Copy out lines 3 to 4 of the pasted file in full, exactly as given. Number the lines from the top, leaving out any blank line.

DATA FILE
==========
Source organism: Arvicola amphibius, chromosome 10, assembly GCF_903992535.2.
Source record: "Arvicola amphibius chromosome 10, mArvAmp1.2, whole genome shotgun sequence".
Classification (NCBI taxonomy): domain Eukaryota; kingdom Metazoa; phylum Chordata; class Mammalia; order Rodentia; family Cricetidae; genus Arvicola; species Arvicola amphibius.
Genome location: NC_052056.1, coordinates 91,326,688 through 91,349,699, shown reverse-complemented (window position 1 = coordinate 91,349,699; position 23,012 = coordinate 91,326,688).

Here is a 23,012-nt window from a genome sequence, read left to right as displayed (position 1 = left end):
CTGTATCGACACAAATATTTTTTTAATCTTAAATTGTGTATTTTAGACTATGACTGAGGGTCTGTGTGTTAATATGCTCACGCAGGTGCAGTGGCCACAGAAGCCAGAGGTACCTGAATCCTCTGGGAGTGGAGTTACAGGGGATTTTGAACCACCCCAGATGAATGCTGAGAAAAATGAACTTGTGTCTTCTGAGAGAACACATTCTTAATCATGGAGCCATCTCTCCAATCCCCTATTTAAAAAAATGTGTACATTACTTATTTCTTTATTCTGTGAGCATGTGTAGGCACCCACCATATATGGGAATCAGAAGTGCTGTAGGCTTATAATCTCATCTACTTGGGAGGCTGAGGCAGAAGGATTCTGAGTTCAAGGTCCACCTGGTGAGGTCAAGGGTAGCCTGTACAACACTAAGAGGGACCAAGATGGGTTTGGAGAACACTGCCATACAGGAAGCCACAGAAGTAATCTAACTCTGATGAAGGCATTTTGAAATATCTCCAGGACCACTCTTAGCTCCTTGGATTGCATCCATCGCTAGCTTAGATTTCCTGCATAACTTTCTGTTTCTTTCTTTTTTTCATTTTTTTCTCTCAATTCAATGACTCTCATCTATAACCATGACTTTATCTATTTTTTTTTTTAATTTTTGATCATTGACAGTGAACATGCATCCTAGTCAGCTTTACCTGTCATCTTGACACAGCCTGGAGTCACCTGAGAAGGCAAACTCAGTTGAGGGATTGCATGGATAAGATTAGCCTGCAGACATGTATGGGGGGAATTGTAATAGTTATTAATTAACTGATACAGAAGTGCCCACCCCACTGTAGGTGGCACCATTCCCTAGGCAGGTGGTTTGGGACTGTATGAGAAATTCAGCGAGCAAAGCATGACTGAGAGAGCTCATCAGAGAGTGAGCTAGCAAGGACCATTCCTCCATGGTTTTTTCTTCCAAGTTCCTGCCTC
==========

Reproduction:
Classification (NCBI taxonomy): domain Eukaryota; kingdom Metazoa; phylum Chordata; class Mammalia; order Rodentia; family Cricetidae; genus Arvicola; species Arvicola amphibius.
Genome location: NC_052056.1, coordinates 91,326,688 through 91,349,699, shown reverse-complemented (window position 1 = coordinate 91,349,699; position 23,012 = coordinate 91,326,688).